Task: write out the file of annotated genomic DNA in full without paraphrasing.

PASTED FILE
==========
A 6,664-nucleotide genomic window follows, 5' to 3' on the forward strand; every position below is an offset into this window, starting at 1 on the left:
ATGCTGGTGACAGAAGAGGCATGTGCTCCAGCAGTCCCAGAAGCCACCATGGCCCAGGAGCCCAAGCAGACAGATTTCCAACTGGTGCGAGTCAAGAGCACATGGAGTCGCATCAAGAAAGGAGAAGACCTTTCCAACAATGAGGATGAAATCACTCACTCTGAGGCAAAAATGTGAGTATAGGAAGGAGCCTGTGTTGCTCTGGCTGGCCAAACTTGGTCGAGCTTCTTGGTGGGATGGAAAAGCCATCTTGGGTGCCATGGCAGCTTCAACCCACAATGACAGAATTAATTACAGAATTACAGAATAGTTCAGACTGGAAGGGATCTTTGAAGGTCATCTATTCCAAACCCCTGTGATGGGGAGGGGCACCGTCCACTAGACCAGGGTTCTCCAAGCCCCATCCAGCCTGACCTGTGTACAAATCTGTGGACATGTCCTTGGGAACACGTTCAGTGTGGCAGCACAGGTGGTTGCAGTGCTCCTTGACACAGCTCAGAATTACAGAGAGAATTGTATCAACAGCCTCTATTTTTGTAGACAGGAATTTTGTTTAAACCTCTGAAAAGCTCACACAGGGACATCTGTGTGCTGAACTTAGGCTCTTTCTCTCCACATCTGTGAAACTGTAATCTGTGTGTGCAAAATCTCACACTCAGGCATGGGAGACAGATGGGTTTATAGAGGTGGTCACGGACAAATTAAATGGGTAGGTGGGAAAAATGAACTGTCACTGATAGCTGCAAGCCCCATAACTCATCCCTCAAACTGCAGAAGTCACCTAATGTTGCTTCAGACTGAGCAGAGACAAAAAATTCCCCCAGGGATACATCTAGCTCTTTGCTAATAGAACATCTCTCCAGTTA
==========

A 6,664-nucleotide genomic window follows, 5' to 3' on the forward strand; every position below is an offset into this window, starting at 1 on the left:
ATGCTGGTGACAGAAGAGGCATGTGCTCCAGCAGTCCCAGAAGCCACCATGGCCCAGGAGCCCAAGCAGACAGATTTCCAACTGGTGCGAGTCAAGAGCACATGGAGTCGCATCAAGAAAGGAGAAGACCTTTCCAACAATGAGGATGAAATCACTCACTCTGAGGCAAAAATGTGAGTATAGGAAGGAGCCTGTGTTGCTCTGGCTGGCCAAACTTGGTCGAGCTTCTTGGTGGGATGGAAAAGCCATCTTGGGTGCCATGGCAGCTTCAACCCACAATGACAGAATTAATTACAGAATTACAGAATAGTTCAGACTGGAAGGGATCTTTGAAGGTCATCTATTCCAAACCCCTGTGATGGGGAGGGGCACCGTCCACTAGACCAGGGTTCTCCAAGCCCCATCCAGCCTGACCTGTGTACAAATCTGTGGACATGTCCTTGGGAACACGTTCAGTGTGGCAGCACAGGTGGTTGCAGTGCTCCTTGACACAGCTCAGAATTACAGAGAGAATTGTATCAACAGCCTCTATTTTTGTAGACAGGAATTTTGTTTAAACCTCTGAAAAGCTCACACAGGGACATCTGTGTGCTGAACTTAGGCTCTTTCTCTCCACATCTGTGAAACTGTAATCTGTGTGTGCAAAATCTCACACTCAGGCATGGGAGACAGATGGGTTTATAGAGGTGGTCACGGACAAATTAAATGGGTAGGTGGGAAAAATGAACTGTCACTGATAGCTGCAAGCCCCATAACTCATCCCTCAAACTGCAGAAGTCACCTAATGTTGCTTCAGACTGAGCAGAGACAAAAAATTCCCCCAGGGATACATCTAGCTCTTTGCTAATAGAACATCTCTCCAGTTA